Visual Arts & Exhibitions
5th Chicana/o Biennial: Dec. 5, 2014 - Mar. 14, 2015
Work by Juana Alicia, Carmen Argote, Jesus Barraza & Melanie Cervantes as Dignidad Rebelde, Adriana Garcia, Wayne Alaniz Healy, Ester Hernandez, Judithe Hernández, Miguel “Bounce” Perez, Tony de los Reyes, Celia Herrera Rodriguez, Sonia Romero, Alex Rubio, Ana Serrano, Shizu Saldamando, Patssi Valdez, and Linda Vallejo
An exhibition and public forum to reflect on the critical edge and aesthetic interventions within contemporary Chicano art. Curated by Joey Reyes.
Unmasked: August 27 - November 15, 2014
Work by Carlos Donjuan, Hector Hernandez, Dulce Pinzón, & Rio Yañez
MACLA opens its 2014-15 season with UNMASKED, an exhibition on real and re-imagined superheroes.
Diversity has come to comic books. As women and minority consumption of comic books and graphic novels has risen, so has the push to diversify its representation of superheroes: an African-American Captain America, a female Thor, and a Puerto Rican Spider-Man named Miles Morales, to name a few re-workings of the superhero stories we know so well. The Latino artists featured in Unmasked explore cultural and social issues of identity and otherness through the visual language of comic books, science fiction and superheroes; they also incorporate the heroic story of and expand on the mythology of the superhero.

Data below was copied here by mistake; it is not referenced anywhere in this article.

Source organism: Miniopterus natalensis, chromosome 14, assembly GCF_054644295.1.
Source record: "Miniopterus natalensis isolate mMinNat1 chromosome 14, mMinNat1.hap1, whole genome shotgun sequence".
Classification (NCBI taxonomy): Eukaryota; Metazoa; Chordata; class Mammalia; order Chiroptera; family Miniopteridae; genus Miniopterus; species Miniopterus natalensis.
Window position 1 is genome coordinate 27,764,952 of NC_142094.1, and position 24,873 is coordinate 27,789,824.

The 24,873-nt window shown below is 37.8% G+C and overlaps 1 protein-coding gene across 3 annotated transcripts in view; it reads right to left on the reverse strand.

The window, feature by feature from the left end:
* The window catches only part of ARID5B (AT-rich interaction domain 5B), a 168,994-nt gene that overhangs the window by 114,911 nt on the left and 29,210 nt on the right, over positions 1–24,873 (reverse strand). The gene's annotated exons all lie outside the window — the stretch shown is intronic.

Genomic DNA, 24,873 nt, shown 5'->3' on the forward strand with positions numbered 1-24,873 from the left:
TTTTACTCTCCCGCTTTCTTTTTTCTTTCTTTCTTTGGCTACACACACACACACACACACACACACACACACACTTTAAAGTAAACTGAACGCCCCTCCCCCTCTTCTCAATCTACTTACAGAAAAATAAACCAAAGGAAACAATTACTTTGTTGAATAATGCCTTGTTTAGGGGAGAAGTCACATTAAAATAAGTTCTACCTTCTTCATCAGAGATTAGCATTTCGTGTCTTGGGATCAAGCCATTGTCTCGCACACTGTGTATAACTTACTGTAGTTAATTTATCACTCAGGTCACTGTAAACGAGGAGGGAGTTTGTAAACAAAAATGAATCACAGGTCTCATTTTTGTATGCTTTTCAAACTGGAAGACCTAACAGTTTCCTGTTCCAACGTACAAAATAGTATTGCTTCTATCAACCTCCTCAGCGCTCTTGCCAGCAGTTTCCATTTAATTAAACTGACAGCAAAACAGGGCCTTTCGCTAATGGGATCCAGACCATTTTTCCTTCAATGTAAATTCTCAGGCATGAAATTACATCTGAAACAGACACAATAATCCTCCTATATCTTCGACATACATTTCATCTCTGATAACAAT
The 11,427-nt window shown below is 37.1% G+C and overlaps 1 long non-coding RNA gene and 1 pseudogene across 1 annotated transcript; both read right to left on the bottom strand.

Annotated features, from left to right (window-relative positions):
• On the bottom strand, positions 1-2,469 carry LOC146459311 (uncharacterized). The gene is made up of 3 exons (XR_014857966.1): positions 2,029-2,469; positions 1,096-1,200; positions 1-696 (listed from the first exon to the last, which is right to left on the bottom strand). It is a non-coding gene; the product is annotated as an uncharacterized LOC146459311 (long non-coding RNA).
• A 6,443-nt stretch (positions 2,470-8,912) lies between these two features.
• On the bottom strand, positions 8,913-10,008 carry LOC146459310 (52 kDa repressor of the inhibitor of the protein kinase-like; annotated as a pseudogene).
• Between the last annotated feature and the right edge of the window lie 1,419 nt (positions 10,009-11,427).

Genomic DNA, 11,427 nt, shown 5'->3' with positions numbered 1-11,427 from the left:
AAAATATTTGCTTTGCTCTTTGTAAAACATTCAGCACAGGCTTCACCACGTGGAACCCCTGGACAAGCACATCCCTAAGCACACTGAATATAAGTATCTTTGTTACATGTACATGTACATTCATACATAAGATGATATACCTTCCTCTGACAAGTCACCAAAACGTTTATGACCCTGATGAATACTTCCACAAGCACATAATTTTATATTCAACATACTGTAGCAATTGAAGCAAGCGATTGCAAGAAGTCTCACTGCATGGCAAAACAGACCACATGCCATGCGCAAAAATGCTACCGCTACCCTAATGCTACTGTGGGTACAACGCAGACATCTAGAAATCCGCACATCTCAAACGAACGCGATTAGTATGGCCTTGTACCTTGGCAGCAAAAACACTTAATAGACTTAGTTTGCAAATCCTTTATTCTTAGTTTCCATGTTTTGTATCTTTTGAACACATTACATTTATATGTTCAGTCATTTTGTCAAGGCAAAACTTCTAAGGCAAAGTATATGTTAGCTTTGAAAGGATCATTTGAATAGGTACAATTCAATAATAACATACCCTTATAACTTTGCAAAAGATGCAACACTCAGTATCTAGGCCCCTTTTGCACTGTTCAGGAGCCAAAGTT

Superheroes have been a large part of the American literary, graphic, and pop culture landscape since the early 20th century; their history can be traced back to epic tales of good versus evil and superhuman and otherworldly figures such as Achilles and Zeus. The idea of the heroic figure is also ingrained in the American consciousness from folk tales of Paul Bunyan, a larger-than- life lumberjack with superhuman qualities, to Mose the Fireman, the toughest firefighter in all of New York City, eight feet tall and strong enough to lift a New York streetcar with ease.
Superheroes have captured the popular imagination because they are aspirational while simultaneously exhibiting human vulnerabilities. They possess extraordinary talents or superhuman powers, but just as frequently they display their humanity: a refined sense of justice and equality, inventiveness and courage, all the while concealing their identity. As curator Joey Reyes says, “to unmask is to reveal. The artists in this exhibition reveal a malleable vision of the superhero as icon, one that embodies the qualities of hard work and sacrifice, humor and satire, vulnerability, and the ability to overcome adversity.”